Though the companies were able to put a dollar value on their losses, what was the real cost — from the perspective of cotton farmers — of the decision to abandon GM crops?
Burkina Faso farmers have seen their incomes plummet while they are forced to spend more money on increased pesticide use and physical labor. In some cases, farmers have had to resort to using their children in the fields, a practice that appears to threaten the efforts invested in the global campaign to stop child labor.
“There is a huge problem of man power,” Karboe Guile, a farmer with 80 hectares of cotton fields, told me. “Sometimes, we need to use children as young as 12 years on the field because there is a lot of work that needs to be done and everyone needs to be involved. The children get cold, cough and sneeze terribly when they spray the pesticides.” READ MORE | LIRE EN FRANÇAIS
Part IV: Burkina Faso loses rank as Africa’s top cotton producer
As Burkina Faso farmers predicted, the decision to halt the cultivation of genetically engineered, pest-resistant Bt cotton quickly resulted in the nation losing its standing as Africa’s largest producer of cotton.
In 2017, Mali emerged as the number one producer of cotton in Africa, edging Burkina Faso out of the place it held for more than a decade. Once again, the famers were right. READ MORE
Part V: Burkina Faso presses on with GMO research
Despite Burkina Faso nation losing its status as Africa’s top cotton producer and the repeated pleas from farmers, the nation’s cotton traders, who control production, were still insisting in January 2018 that farmers plant non-GMO varieties only.
But that doesn’t mean that GMO research has stopped in the country. Work is still ongoing to develop other GMO products in Burkina Faso, including Bt cowpea and genetically engineered sterile mosquitoes.
Destruction of cowpea fields by the pod bearer pest is a major issue in Africa. More 40 percent of all cowpea produced in the sub region is damaged by pests. The Bt cowpea, which infers natural resistance without the application of pesticides, is expected to help reduce the level of destruction drastically.
Dr. Umar Traore of the National Biosafety Agency in Burkina Faso says work on the Bt cowpea is progressing steadily and the challenges with cotton production will not affect it.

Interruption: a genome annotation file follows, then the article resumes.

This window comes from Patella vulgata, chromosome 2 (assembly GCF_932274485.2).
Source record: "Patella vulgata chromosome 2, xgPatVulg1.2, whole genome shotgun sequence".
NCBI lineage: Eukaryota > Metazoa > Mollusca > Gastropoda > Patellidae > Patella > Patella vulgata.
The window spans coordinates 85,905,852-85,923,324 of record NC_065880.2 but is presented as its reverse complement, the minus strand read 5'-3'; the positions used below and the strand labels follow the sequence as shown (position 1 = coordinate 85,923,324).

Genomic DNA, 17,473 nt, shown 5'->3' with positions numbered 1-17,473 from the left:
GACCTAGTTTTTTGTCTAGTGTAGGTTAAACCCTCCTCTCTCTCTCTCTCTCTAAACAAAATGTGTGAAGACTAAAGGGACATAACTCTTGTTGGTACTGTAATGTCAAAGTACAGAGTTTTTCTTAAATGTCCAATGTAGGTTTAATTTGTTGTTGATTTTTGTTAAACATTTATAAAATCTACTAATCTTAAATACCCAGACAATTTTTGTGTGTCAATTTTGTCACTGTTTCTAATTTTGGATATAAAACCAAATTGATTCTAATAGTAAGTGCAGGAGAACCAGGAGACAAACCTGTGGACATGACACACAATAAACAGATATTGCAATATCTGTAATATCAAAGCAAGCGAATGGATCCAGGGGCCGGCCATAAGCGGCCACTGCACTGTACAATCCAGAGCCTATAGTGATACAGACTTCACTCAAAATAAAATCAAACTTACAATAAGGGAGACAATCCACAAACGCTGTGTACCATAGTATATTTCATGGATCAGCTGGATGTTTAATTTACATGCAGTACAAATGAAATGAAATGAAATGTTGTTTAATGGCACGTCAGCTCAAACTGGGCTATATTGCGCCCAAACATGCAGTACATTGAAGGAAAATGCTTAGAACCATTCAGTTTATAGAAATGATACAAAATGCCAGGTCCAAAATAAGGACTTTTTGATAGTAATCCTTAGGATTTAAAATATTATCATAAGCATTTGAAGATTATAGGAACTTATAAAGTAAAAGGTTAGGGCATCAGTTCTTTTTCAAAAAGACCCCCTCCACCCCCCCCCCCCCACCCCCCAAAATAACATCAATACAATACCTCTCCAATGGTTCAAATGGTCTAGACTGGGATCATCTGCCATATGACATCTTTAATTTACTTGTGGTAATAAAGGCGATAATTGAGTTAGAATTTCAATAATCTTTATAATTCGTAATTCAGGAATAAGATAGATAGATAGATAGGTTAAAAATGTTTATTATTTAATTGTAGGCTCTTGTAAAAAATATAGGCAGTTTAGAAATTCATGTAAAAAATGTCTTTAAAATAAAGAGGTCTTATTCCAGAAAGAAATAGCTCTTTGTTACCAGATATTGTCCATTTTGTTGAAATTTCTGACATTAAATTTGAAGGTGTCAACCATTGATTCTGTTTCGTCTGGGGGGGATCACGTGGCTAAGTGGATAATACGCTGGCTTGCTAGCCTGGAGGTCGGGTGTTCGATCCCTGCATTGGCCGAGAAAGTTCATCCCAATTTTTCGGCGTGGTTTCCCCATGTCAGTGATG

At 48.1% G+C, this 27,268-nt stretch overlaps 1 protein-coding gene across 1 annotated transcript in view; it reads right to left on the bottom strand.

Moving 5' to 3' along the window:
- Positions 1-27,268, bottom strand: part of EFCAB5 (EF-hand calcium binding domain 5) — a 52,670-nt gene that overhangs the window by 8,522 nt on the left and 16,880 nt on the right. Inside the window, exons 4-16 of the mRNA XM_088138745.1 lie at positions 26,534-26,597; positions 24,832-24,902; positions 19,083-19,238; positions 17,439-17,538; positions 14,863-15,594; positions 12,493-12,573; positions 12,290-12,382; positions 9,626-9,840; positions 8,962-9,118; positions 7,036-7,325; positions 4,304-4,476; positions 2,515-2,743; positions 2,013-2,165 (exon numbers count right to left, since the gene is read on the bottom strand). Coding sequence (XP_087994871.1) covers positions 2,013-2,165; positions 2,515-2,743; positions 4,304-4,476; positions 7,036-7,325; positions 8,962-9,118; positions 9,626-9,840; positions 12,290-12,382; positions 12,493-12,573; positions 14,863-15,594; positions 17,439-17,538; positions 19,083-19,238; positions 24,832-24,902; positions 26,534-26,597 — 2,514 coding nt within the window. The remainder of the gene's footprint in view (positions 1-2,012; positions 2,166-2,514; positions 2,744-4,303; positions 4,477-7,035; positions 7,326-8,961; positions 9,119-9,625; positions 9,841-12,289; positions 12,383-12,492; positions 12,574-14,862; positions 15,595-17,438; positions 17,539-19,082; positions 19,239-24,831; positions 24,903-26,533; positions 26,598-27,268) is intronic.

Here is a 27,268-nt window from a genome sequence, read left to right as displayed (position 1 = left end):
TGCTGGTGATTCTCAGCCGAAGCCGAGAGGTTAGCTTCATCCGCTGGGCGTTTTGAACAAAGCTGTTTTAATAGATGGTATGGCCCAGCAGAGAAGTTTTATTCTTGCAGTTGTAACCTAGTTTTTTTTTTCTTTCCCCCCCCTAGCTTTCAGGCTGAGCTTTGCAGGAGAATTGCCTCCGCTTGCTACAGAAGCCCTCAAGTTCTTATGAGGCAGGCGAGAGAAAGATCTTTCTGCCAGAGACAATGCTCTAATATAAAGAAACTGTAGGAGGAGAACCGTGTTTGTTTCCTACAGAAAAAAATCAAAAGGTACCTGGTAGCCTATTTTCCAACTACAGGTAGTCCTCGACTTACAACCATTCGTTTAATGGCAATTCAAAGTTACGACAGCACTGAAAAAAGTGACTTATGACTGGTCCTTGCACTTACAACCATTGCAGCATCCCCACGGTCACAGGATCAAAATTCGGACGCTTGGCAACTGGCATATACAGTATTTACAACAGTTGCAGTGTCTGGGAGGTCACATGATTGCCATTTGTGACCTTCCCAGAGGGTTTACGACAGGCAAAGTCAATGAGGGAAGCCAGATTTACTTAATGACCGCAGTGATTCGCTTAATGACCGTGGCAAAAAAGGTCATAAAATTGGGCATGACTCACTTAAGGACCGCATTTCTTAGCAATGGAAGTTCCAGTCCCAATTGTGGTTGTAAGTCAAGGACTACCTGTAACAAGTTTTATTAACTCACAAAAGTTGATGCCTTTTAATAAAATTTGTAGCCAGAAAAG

“The story is different from Bt cotton,” he said. “Cowpea is both a staple and cash crop. It will be different from the Bt cotton.” READ MORE | LIRE EN FRANÇAIS
Part VI: Burkinabe cotton industry reverses course
While the complaints of farmers may not have been enough to sway Burkina Faso’s restrictive cotton industry, production numbers were another story. Cotton-buying companies in the country faced a barrage of criticism after Burkina Faso lost its place as number one cotton producer in Africa.
In February 2018, industry officials announced that the genetically modified varieties that were phased out in 2015 may soon be brought back. The German firm Bayer will begin negotiations with Burkinabe authorities by the end of the year to allow for a return of the Bt cotton seeds that local farmers have been demanding, according to Wilfried A. Yameogo, director general of SOFITEX, which buys an estimated 80 percent of all cotton produced in the West African nation.
Although Yameogo insisted that poor rainfall and an influx of new insect pests were responsible for the poor cotton yields, he also admitted that Bt cotton had helped control pest infestation in fields. He also said SOFITEX would work with local banks to give farmers some reprieve from the huge losses they incurred after the forced switch to conventional cotton.
For the farmers that suffered so greatly as a result of the decision to abandon the Bt seeds, the industry reversal is music to their ears. READ MORE
I hope the next time I visit this beautiful nation of bold, optimistic and hardworking people, the farmers will share stories of success rather than tales of woe. — Joseph Opoku Gakpo